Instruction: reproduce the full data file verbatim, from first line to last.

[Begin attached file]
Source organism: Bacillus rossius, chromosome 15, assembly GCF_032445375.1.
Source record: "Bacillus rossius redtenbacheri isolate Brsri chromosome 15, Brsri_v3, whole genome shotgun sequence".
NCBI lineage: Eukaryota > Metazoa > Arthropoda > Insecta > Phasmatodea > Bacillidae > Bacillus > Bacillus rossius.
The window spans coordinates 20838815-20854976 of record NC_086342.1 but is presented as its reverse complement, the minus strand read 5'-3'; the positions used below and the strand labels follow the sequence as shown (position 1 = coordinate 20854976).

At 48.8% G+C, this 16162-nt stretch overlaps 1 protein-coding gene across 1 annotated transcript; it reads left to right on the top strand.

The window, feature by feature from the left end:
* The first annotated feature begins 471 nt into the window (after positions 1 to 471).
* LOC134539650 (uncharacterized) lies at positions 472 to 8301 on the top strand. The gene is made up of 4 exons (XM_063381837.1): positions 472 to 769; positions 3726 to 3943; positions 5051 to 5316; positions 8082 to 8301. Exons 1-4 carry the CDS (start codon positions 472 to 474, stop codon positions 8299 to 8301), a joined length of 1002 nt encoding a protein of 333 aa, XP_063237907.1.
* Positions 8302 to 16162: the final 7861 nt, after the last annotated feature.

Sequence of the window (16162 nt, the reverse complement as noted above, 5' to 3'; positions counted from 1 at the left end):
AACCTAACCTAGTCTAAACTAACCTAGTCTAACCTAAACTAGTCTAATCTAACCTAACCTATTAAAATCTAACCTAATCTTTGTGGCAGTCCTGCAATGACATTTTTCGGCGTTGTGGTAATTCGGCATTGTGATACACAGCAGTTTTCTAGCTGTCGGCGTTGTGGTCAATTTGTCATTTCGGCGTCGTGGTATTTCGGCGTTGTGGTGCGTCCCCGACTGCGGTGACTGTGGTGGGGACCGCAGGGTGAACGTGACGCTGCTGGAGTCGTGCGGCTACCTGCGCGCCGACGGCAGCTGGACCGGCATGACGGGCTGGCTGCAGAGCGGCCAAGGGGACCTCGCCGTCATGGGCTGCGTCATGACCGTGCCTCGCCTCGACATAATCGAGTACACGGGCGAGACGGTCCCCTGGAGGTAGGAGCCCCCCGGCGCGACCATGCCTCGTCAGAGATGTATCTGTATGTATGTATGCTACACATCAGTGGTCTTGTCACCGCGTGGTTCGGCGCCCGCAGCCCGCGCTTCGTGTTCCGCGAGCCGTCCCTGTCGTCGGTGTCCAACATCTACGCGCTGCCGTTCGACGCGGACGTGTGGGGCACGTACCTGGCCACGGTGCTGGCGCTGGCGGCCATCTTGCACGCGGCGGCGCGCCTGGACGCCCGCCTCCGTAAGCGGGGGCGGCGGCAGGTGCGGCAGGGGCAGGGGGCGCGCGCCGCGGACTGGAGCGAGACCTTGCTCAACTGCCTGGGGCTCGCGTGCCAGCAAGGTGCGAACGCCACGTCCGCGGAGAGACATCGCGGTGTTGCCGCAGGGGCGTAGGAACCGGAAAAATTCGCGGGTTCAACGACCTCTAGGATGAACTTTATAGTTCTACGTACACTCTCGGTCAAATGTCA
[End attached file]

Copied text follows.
Source organism: Bacillus rossius, chromosome 15, assembly GCF_032445375.1.
Source record: "Bacillus rossius redtenbacheri isolate Brsri chromosome 15, Brsri_v3, whole genome shotgun sequence".
NCBI lineage: Eukaryota > Metazoa > Arthropoda > Insecta > Phasmatodea > Bacillidae > Bacillus > Bacillus rossius.
The window spans coordinates 20838815-20854976 of record NC_086342.1 but is presented as its reverse complement, the minus strand read 5'-3'; the positions used below and the strand labels follow the sequence as shown (position 1 = coordinate 20854976).

At 48.8% G+C, this 16162-nt stretch overlaps 1 protein-coding gene across 1 annotated transcript; it reads left to right on the top strand.

The window, feature by feature from the left end:
* The first annotated feature begins 471 nt into the window (after positions 1 to 471).
* LOC134539650 (uncharacterized) lies at positions 472 to 8301 on the top strand. The gene is made up of 4 exons (XM_063381837.1): positions 472 to 769; positions 3726 to 3943; positions 5051 to 5316; positions 8082 to 8301. Exons 1-4 carry the CDS (start codon positions 472 to 474, stop codon positions 8299 to 8301), a joined length of 1002 nt encoding a protein of 333 aa, XP_063237907.1.
* Positions 8302 to 16162: the final 7861 nt, after the last annotated feature.

Sequence of the window (16162 nt, the reverse complement as noted above, 5' to 3'; positions counted from 1 at the left end):
AACCTAACCTAGTCTAAACTAACCTAGTCTAACCTAAACTAGTCTAATCTAACCTAACCTATTAAAATCTAACCTAATCTTTGTGGCAGTCCTGCAATGACATTTTTCGGCGTTGTGGTAATTCGGCATTGTGATACACAGCAGTTTTCTAGCTGTCGGCGTTGTGGTCAATTTGTCATTTCGGCGTCGTGGTATTTCGGCGTTGTGGTGCGTCCCCGACTGCGGTGACTGTGGTGGGGACCGCAGGGTGAACGTGACGCTGCTGGAGTCGTGCGGCTACCTGCGCGCCGACGGCAGCTGGACCGGCATGACGGGCTGGCTGCAGAGCGGCCAAGGGGACCTCGCCGTCATGGGCTGCGTCATGACCGTGCCTCGCCTCGACATAATCGAGTACACGGGCGAGACGGTCCCCTGGAGGTAGGAGCCCCCCGGCGCGACCATGCCTCGTCAGAGATGTATCTGTATGTATGTATGCTACACATCAGTGGTCTTGTCACCGCGTGGTTCGGCGCCCGCAGCCCGCGCTTCGTGTTCCGCGAGCCGTCCCTGTCGTCGGTGTCCAACATCTACGCGCTGCCGTTCGACGCGGACGTGTGGGGCACGTACCTGGCCACGGTGCTGGCGCTGGCGGCCATCTTGCACGCGGCGGCGCGCCTGGACGCCCGCCTCCGTAAGCGGGGGCGGCGGCAGGTGCGGCAGGGGCAGGGGGCGCGCGCCGCGGACTGGAGCGAGACCTTGCTCAACTGCCTGGGGCTCGCGTGCCAGCAAGGTGCGAACGCCACGTCCGCGGAGAGACATCGCGGTGTTGCCGCAGGGGCGTAGGAACCGGAAAAATTCGCGGGTTCAACGACCTCTAGGATGAACTTTATAGTTCTACGTACACTCTCGGTCAAATGTCA